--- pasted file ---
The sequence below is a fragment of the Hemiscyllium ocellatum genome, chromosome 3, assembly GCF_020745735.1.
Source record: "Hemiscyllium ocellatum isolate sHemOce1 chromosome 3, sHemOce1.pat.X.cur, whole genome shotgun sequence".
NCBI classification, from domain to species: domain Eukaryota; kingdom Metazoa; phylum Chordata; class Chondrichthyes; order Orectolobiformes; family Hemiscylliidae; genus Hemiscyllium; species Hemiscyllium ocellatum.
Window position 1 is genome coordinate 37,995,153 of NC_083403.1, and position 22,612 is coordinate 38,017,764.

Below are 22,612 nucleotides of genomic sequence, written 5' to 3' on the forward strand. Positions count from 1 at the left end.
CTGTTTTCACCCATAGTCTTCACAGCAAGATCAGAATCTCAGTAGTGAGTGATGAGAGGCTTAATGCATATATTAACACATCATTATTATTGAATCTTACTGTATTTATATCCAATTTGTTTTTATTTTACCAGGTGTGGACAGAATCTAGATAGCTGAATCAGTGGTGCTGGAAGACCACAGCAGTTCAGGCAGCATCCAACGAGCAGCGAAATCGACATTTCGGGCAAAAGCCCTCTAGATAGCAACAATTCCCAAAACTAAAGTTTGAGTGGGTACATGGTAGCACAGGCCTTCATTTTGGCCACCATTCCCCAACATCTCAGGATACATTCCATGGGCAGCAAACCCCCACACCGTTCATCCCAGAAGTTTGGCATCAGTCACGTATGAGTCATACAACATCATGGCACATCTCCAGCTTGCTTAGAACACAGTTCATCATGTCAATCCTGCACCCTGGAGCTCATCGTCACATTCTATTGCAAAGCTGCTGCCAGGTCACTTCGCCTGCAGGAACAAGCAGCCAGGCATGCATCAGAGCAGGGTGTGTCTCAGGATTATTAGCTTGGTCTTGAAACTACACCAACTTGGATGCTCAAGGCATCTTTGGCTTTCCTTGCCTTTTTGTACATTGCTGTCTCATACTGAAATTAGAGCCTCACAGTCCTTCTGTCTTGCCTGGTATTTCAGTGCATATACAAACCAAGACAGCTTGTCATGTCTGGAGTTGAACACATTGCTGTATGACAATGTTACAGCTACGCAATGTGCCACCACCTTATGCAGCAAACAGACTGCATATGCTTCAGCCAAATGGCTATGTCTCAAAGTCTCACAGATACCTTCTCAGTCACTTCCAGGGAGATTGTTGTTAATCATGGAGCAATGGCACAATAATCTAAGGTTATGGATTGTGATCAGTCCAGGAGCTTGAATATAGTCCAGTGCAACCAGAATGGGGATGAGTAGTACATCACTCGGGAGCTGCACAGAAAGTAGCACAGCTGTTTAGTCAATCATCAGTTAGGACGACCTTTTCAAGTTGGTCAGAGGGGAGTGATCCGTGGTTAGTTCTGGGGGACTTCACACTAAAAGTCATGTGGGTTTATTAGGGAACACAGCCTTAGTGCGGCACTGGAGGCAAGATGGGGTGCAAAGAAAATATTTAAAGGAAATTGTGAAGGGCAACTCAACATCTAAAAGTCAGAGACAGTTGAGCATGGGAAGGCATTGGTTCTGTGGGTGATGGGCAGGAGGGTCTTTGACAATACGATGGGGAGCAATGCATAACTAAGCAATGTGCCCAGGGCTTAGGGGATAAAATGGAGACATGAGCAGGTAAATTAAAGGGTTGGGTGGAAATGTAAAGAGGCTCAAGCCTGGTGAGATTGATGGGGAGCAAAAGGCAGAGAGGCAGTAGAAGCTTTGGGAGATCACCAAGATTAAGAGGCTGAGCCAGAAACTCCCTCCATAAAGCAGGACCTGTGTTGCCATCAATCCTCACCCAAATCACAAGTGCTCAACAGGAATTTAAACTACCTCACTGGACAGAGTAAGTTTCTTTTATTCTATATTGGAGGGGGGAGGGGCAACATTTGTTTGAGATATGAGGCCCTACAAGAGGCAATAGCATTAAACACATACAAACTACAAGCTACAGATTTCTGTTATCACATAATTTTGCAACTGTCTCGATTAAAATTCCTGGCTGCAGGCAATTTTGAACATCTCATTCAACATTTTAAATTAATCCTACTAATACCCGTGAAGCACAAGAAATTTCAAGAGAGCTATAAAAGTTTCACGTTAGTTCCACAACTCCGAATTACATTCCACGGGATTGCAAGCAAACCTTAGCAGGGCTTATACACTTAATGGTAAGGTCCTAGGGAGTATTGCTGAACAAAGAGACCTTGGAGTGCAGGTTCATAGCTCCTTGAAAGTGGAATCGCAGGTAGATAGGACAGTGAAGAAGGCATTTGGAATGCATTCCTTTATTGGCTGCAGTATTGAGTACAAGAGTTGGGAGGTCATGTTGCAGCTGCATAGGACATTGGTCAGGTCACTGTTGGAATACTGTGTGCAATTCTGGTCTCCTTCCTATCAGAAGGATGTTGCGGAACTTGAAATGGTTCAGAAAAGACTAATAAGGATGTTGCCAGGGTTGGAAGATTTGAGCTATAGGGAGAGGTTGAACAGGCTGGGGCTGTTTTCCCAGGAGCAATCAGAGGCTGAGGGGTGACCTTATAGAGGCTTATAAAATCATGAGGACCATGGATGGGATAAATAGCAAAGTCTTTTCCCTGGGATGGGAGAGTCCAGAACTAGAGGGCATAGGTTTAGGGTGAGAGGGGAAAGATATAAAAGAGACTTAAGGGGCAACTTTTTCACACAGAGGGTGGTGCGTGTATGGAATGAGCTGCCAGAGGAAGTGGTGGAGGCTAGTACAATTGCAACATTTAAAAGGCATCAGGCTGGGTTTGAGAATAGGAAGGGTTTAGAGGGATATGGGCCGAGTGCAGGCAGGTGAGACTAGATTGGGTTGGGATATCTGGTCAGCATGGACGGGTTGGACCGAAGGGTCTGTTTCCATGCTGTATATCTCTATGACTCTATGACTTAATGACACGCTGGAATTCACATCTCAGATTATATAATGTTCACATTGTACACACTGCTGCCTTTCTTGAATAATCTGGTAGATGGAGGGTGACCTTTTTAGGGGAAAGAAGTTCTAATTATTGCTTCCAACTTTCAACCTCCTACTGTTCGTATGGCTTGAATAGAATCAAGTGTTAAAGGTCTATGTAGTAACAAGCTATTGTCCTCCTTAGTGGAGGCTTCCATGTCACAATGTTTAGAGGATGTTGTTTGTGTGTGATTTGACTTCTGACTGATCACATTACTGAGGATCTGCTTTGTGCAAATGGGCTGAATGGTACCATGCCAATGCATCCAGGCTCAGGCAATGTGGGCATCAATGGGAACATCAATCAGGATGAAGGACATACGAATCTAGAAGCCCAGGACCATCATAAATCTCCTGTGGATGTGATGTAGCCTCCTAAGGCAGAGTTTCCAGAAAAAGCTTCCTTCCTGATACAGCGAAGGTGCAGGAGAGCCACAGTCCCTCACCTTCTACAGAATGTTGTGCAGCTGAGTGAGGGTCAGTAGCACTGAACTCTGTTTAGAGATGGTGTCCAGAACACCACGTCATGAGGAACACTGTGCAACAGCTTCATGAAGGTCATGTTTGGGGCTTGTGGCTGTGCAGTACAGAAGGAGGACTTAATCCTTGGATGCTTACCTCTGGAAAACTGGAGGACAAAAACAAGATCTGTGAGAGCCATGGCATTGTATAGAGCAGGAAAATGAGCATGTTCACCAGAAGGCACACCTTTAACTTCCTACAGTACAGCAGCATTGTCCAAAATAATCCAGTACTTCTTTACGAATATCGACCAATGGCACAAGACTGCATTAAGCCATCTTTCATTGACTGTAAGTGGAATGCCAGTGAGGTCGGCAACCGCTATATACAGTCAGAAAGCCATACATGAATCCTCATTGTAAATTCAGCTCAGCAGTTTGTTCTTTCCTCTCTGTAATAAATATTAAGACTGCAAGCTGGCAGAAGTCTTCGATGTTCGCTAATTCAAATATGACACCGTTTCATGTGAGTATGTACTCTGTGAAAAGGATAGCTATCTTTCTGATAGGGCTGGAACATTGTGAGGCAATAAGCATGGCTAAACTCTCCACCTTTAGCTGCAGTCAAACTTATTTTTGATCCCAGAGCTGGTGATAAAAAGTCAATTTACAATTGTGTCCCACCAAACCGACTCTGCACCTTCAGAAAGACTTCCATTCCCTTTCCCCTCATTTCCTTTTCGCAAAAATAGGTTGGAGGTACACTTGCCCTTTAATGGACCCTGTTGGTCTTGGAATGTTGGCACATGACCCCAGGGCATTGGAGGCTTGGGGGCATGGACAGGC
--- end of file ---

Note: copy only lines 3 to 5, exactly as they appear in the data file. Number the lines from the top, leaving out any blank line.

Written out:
NCBI classification, from domain to species: domain Eukaryota; kingdom Metazoa; phylum Chordata; class Chondrichthyes; order Orectolobiformes; family Hemiscylliidae; genus Hemiscyllium; species Hemiscyllium ocellatum.
Window position 1 is genome coordinate 37,995,153 of NC_083403.1, and position 22,612 is coordinate 38,017,764.

Below are 22,612 nucleotides of genomic sequence, written 5' to 3' on the forward strand. Positions count from 1 at the left end.